Lore & Magick of Yarrow:
Being one of the worlds most ancient and most used herbs, Yarrow has an intriguing history steeped in mythology and magickal associations! Its role in fostering bodily equilibrium and harmony is mirrored by its function as a nurturing tonic for emotional and spiritual well-being, too.
Soldiers’ Woundwort: Known as ‘soldiers’ woundwort,’ yarrow gained this name after Achilles used it as a field dressing for his soldiers’ wounds during the Trojan War. This is also where the latin name originates (Achillea millefolium).
Achilles was famous for having a weakness that we can all relate to one way or another, wether it’s a physical ailment, or something that runs deeper within us. We all have that one thing that has the power to stop us our tracks. Working with yarrow herb can help us open up and reveal our own weaknesses, just like Achilles’ heel. By identifying our vulnerabilities, we can be much better prepared for situations and can better protect ourselves, achieving strength and personal growth in the process.
Divination: Druids used yarrow stalks for weather prediction and as a magical tool for divination.
Love Charm: Yarrow has strong association as being a herb of love. Leaves were used by hopeful English maidens as love charms to determine their true love, typically by placing a spring under their pillow at night by inducing dreams and visions of a future love. In eastern counties of England, the saying;
“Yarroway, yarroway, bear a white blow, if my love love me, my nose will bleed now”,
was recited with anticipation while tickling the nose with yarrow leaves. If the nostril presented blood, the feelings she had for the person that they admired the most would indeed be reciprocated!
Due to Yarrow’s strong associations with both healing and romantic love, The Victorians also gave Yarrow a meaning of love and good health and often included them purposefully in their floral bouquets. They were true connoisseurs of the language of flowers!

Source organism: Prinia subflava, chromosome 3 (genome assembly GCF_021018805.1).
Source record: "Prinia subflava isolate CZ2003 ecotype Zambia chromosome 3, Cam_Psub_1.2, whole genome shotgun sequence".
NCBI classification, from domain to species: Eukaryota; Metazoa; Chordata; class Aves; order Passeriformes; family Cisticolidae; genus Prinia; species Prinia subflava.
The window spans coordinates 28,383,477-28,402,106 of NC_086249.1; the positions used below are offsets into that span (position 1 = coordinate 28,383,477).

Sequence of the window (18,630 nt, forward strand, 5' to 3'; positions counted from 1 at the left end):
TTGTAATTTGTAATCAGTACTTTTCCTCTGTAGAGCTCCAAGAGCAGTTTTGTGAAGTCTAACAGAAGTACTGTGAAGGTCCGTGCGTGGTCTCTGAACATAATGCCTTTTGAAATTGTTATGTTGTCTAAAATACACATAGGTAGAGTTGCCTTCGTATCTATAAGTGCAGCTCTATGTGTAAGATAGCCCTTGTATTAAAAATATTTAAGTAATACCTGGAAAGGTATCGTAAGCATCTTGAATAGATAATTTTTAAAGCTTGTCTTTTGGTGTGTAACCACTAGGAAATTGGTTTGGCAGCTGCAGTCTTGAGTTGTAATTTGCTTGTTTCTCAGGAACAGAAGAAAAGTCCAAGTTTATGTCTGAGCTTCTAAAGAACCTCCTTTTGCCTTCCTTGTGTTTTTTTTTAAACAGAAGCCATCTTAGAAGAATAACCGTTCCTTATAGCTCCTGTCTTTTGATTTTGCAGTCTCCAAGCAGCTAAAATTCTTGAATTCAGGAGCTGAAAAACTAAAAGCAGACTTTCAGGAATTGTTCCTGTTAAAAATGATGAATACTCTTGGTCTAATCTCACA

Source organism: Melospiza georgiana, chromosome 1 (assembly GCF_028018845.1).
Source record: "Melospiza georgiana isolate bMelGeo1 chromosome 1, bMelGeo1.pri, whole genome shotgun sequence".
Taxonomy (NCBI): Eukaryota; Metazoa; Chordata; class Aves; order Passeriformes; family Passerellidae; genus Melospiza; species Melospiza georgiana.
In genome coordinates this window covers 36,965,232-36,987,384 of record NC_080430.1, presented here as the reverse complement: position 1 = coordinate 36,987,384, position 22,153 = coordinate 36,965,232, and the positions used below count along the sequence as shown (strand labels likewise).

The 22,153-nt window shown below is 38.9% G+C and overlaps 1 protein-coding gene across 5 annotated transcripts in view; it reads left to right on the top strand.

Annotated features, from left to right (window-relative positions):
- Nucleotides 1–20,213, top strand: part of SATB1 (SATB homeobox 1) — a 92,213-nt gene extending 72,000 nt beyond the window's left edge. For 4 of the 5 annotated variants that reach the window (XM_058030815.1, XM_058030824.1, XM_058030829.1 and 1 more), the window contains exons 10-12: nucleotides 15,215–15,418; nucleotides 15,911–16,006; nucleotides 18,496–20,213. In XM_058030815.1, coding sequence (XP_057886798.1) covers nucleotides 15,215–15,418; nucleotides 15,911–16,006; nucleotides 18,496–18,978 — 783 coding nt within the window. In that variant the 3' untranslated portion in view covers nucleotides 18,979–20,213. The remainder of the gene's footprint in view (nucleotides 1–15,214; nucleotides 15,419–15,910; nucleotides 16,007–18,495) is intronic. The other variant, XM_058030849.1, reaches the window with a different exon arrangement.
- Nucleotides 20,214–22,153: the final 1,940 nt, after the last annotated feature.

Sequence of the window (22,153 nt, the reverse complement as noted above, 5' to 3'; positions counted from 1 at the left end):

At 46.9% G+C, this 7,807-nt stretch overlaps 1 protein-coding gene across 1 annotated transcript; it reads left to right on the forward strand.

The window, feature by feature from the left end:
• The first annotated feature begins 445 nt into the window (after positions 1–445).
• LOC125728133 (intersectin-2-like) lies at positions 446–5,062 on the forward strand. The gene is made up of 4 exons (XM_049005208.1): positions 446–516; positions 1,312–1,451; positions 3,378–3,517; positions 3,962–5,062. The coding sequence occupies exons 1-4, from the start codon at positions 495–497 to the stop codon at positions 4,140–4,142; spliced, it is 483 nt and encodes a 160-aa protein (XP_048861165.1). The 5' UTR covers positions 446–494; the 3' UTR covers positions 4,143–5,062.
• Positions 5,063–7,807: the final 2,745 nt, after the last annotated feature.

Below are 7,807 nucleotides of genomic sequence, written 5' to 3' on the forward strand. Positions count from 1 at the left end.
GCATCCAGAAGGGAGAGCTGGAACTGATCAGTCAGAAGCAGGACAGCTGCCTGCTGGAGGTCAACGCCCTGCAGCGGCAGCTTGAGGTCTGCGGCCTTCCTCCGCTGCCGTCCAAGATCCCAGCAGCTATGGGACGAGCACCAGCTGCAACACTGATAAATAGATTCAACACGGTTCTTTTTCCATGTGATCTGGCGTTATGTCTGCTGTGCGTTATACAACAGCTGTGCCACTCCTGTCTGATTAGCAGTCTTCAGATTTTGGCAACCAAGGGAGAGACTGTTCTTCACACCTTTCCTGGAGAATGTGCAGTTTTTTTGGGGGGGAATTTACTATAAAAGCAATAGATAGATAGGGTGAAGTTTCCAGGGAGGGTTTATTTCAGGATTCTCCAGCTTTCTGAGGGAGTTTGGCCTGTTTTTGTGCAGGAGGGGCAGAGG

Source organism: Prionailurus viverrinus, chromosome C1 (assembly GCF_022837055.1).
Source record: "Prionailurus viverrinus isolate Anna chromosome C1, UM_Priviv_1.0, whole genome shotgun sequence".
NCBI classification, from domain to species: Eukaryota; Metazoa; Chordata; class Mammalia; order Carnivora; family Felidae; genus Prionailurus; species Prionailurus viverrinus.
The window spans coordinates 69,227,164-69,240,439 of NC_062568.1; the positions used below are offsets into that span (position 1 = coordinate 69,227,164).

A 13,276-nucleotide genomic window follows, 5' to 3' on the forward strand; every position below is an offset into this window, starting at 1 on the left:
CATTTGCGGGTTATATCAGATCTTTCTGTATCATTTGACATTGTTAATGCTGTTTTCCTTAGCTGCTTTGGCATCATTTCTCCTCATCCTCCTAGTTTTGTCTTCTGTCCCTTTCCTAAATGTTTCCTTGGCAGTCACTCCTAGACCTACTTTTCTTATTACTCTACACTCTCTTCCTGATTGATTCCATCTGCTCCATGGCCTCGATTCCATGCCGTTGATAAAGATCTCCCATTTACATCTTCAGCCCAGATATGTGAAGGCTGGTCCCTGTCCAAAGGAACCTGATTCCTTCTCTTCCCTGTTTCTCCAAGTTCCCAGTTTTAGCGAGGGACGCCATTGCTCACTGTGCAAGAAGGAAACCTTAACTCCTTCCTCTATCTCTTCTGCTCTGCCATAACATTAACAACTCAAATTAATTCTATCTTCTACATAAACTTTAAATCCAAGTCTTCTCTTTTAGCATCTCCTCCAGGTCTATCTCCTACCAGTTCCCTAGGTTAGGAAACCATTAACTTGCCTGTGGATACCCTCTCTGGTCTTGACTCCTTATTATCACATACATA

Carrying yarrow not only brings love but it also attracts friends and distant relations you wish to contact. It draws attention to those you most want to see.
Protection and Courage: Carrying or wearing yarrow is believed to bring courage and protection, most likely because of it’s association with soldiers bringing springs in to battle. Saxons have also been known to carry amulets of Yarrow.
Yarrow is also is an excellent herb to banish all fear and is used to exorcise negativity and evil, particularly from places. Branches of the herb may be hung above cradles of new borns, to repel ill wishing and it was a sign there was a magic worker about. As the old saying goes:
“Where yarrow grows, there is one who Knows”
I personally love to carry a little pouch of yarrow around with me when I feel like I need a boost of courage if I have a daunting task ahead of me!
Methods of Administration:
- Yarrow Tea: Prepare a tea by steeping a heaped teaspoonful of dried yarrow in a cup of boiling water for 10 minutes. Strain and drink. For colds and feverish conditions, consume a cupful every two hours until improvement, and then have 3 cups a day until recovery. Yarrow combines well with mint and elderflower.
- Yarrow Tincture: Take 20 drops in water three times a day.
- Culinary Use: Throw yarrow leaves into a salad to aid digestion.
While yarrow is a potent herb, certain precautions should be observed:
- Pregnancy: Due to its stimulative effect on uterine contractions, yarrow should be avoided during pregnancy.
- Allergic Reactions: Some individuals may experience allergic rashes or increased sensitivity to sunlight after using yarrow.
- Headaches: Large doses of yarrow can lead to headaches.
Yarrow, with its diverse medicinal benefits and storied history in mythology and magick, continues to be a revered herb in herbal medicine and spiritual practices. However, it is crucial to exercise caution, especially during pregnancy, and be aware of potential allergies. When used responsibly, yarrow can be a powerful ally for healing and protection, connecting us to the ancient wisdom of the natural world.